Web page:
A divided town board
For most of the first decade of the new millennium, the town board was a quiet place. The knock-down, drag-out fights of the past were replaced with officious administration. Unanimous votes were so common that the Republican chairman eventually began keeping a tally of consecutive 5-0 votes than ran into the hundreds. That all changed this year, when supervisor Greg Helsmoortel departed and was replaced by Kelly Myers, a Republican who had previously served on the village board. Myers got off to a rocky start when, during post-election budget discussions 2011, she suggested the supervisor should receive a $15,000 raise. When her term began, she frequently found herself on the opposite side of issues from councilmen Bruce Leighton and Fred Costello. Divided votes became commonplace. She was criticized for holding lengthy executive sessions after campaigning for transparency. Myers has been more hands-on with certain aspects of the job, like payroll, which led to the criticism that she was incurring late fees by spending too much time reviewing paperwork. She stood alone in opposition to a deal with developer Steve Aaron on back taxes, arguing that the town could get more if it went to court, with rest of the town board urging her to sign the agreement. Most recently, some on the board say it’s the supervisor’s fault the town didn’t include social services charges in the town budget.
Supporters point to the supervisor’s continued fight against tax breaks for developers as a case of promises kept: they correctly point out that local officials tend to assume any large project is entitled to pay a fraction of the taxes everyone else pays, and are willing to take settlements for much less than face value to stay out of court. They also say the fact that the long-time Helsmoortel supporters on the board are at odds with Myers is to be expected. She can’t be expected to administer things as smoothly as her predecessor, they say. Saugerties Times had hoped to include a lengthy interview in this issue with the supervisor reflecting on the highs and lows of her first year in office, but she wasn’t available.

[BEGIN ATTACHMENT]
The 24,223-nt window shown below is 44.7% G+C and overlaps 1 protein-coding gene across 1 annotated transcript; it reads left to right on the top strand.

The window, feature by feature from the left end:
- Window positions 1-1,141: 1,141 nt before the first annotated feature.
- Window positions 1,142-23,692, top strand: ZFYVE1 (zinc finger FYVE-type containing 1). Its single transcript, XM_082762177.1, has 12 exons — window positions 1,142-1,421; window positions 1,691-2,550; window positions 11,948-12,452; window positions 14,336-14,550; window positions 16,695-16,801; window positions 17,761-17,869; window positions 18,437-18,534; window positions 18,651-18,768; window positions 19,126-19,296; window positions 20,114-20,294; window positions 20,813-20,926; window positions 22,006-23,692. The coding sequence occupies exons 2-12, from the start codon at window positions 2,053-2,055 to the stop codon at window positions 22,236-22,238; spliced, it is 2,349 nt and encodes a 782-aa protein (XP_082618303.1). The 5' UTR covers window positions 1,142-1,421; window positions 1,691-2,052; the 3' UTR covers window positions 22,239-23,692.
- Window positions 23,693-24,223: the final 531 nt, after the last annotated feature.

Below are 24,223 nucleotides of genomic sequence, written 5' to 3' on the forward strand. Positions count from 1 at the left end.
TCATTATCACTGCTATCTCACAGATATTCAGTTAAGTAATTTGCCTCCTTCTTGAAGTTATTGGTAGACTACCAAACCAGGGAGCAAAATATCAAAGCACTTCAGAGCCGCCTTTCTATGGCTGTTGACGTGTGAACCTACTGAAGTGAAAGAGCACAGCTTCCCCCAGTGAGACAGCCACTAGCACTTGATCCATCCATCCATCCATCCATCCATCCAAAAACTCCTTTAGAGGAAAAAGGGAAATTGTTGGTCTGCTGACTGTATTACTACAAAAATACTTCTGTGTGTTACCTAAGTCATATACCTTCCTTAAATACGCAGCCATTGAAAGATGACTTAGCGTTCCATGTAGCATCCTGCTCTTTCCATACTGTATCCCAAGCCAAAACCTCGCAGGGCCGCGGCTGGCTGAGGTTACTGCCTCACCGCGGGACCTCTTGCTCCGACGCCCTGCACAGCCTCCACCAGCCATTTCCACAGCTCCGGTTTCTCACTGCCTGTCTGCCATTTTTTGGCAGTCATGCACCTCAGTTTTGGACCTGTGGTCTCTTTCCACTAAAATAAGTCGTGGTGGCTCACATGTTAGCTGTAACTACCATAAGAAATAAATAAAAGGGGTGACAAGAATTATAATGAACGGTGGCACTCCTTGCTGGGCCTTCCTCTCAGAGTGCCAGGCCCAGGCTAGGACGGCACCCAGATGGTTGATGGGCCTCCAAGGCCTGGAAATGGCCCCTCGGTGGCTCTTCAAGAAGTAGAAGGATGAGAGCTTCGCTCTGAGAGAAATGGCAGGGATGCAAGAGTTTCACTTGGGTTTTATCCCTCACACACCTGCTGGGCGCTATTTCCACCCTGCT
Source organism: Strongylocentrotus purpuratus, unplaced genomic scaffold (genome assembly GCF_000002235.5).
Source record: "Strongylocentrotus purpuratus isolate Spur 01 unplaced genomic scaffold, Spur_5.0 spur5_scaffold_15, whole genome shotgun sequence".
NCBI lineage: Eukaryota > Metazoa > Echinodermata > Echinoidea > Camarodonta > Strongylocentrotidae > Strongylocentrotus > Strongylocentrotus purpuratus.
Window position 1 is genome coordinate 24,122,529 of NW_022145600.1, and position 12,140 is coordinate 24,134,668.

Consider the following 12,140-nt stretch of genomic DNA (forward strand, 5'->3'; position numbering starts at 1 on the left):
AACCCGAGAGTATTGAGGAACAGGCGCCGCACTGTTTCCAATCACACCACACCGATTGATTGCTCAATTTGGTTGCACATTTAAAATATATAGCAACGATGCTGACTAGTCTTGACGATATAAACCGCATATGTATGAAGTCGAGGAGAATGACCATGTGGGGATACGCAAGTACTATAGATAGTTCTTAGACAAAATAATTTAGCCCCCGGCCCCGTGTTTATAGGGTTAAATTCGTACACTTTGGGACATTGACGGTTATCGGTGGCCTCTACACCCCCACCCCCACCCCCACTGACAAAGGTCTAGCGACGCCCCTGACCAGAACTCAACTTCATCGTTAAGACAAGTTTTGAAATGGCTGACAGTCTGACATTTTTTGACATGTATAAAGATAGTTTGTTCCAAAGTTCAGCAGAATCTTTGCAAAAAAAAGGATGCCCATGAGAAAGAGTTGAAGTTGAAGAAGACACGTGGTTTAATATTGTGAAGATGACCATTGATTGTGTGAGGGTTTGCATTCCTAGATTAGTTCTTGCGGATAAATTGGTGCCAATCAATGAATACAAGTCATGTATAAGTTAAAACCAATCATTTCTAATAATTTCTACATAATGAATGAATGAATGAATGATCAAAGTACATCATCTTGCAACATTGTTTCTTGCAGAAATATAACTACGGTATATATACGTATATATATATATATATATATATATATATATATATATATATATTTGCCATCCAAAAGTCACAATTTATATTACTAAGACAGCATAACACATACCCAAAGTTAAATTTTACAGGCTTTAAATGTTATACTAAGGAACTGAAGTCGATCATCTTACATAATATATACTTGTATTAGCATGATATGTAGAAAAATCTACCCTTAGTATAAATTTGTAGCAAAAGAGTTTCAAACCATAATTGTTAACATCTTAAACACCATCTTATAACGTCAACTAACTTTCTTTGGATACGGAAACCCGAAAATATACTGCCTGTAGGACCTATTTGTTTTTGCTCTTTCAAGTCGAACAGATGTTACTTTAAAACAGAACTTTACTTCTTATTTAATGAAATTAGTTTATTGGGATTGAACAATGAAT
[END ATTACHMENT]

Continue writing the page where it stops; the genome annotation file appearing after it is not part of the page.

Myers will have most of 2013 to make the case for reelection. The Conservative Party nomination will be crucial: Myers beat out Helsmoortel for it in 2011, and if Helsmoortel had got it that year and received the same number of votes on that line Myers did, he would have been reelected. In the closing months of 2011, current School Board President and former Conservative Party Chairman George Heidcamp began publicly attacking Myers for her handling of the budget process, which resulted in a tax cap busting 6 percent tax increase. If Heidcamp still holds sway in that party, and the opposition nominates someone the caucus can stomach, Myers could be in trouble. (If George were here, he’d be sure to point out that his letters about the supervisor were written as a private citizen not as the board president. We think it’s implied that a public official can express opinions—particularly about issues with no connection to their office—that won’t be taken as official policy statements. We inform readers of the officeholder’s title only as a frame of reference.)
Hinchey’s retirement, Gibson’s election